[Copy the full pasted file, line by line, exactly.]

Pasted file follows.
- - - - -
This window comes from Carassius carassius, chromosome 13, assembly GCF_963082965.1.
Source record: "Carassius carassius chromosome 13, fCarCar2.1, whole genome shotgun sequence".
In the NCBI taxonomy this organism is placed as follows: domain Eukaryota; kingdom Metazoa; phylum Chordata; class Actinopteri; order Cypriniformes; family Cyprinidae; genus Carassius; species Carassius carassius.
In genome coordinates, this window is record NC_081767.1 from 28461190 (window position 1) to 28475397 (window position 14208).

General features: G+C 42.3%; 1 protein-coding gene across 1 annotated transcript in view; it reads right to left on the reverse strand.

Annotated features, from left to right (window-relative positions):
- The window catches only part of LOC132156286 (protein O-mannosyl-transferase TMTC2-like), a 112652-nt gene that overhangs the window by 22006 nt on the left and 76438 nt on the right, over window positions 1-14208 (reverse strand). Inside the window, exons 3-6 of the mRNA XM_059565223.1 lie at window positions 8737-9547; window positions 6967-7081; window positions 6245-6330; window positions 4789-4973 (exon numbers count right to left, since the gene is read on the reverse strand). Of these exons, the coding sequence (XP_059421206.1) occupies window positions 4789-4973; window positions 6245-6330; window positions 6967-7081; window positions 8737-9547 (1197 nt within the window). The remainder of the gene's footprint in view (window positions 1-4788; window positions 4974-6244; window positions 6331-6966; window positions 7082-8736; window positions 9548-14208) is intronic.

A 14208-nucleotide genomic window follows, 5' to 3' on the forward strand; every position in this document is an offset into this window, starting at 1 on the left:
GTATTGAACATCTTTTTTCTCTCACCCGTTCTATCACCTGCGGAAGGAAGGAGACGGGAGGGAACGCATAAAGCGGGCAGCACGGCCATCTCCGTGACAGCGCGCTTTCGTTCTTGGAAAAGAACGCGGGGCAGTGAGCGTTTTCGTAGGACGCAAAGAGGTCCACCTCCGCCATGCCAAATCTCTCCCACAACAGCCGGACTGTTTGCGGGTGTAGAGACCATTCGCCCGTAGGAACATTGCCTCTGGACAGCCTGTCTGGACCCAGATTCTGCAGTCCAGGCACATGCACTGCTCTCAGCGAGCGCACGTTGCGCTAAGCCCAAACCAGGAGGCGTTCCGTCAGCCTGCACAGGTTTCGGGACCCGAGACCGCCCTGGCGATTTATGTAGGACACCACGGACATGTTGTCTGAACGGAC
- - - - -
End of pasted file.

This window comes from Carassius carassius, chromosome 13, assembly GCF_963082965.1.
Source record: "Carassius carassius chromosome 13, fCarCar2.1, whole genome shotgun sequence".
In the NCBI taxonomy this organism is placed as follows: domain Eukaryota; kingdom Metazoa; phylum Chordata; class Actinopteri; order Cypriniformes; family Cyprinidae; genus Carassius; species Carassius carassius.
In genome coordinates, this window is record NC_081767.1 from 28461190 (window position 1) to 28475397 (window position 14208).

General features: G+C 42.3%; 1 protein-coding gene across 1 annotated transcript in view; it reads right to left on the reverse strand.

Annotated features, from left to right (window-relative positions):
- The window catches only part of LOC132156286 (protein O-mannosyl-transferase TMTC2-like), a 112652-nt gene that overhangs the window by 22006 nt on the left and 76438 nt on the right, over window positions 1-14208 (reverse strand). Inside the window, exons 3-6 of the mRNA XM_059565223.1 lie at window positions 8737-9547; window positions 6967-7081; window positions 6245-6330; window positions 4789-4973 (exon numbers count right to left, since the gene is read on the reverse strand). Of these exons, the coding sequence (XP_059421206.1) occupies window positions 4789-4973; window positions 6245-6330; window positions 6967-7081; window positions 8737-9547 (1197 nt within the window). The remainder of the gene's footprint in view (window positions 1-4788; window positions 4974-6244; window positions 6331-6966; window positions 7082-8736; window positions 9548-14208) is intronic.

A 14208-nucleotide genomic window follows, 5' to 3' on the forward strand; every position in this document is an offset into this window, starting at 1 on the left:
GTATTGAACATCTTTTTTCTCTCACCCGTTCTATCACCTGCGGAAGGAAGGAGACGGGAGGGAACGCATAAAGCGGGCAGCACGGCCATCTCCGTGACAGCGCGCTTTCGTTCTTGGAAAAGAACGCGGGGCAGTGAGCGTTTTCGTAGGACGCAAAGAGGTCCACCTCCGCCATGCCAAATCTCTCCCACAACAGCCGGACTGTTTGCGGGTGTAGAGACCATTCGCCCGTAGGAACATTGCCTCTGGACAGCCTGTCTGGACCCAGATTCTGCAGTCCAGGCACATGCACTGCTCTCAGCGAGCGCACGTTGCGCTAAGCCCAAACCAGGAGGCGTTCCGTCAGCCTGCACAGGTTTCGGGACCCGAGACCGCCCTGGCGATTTATGTAGGACACCACGGACATGTTGTCTGAACGGAC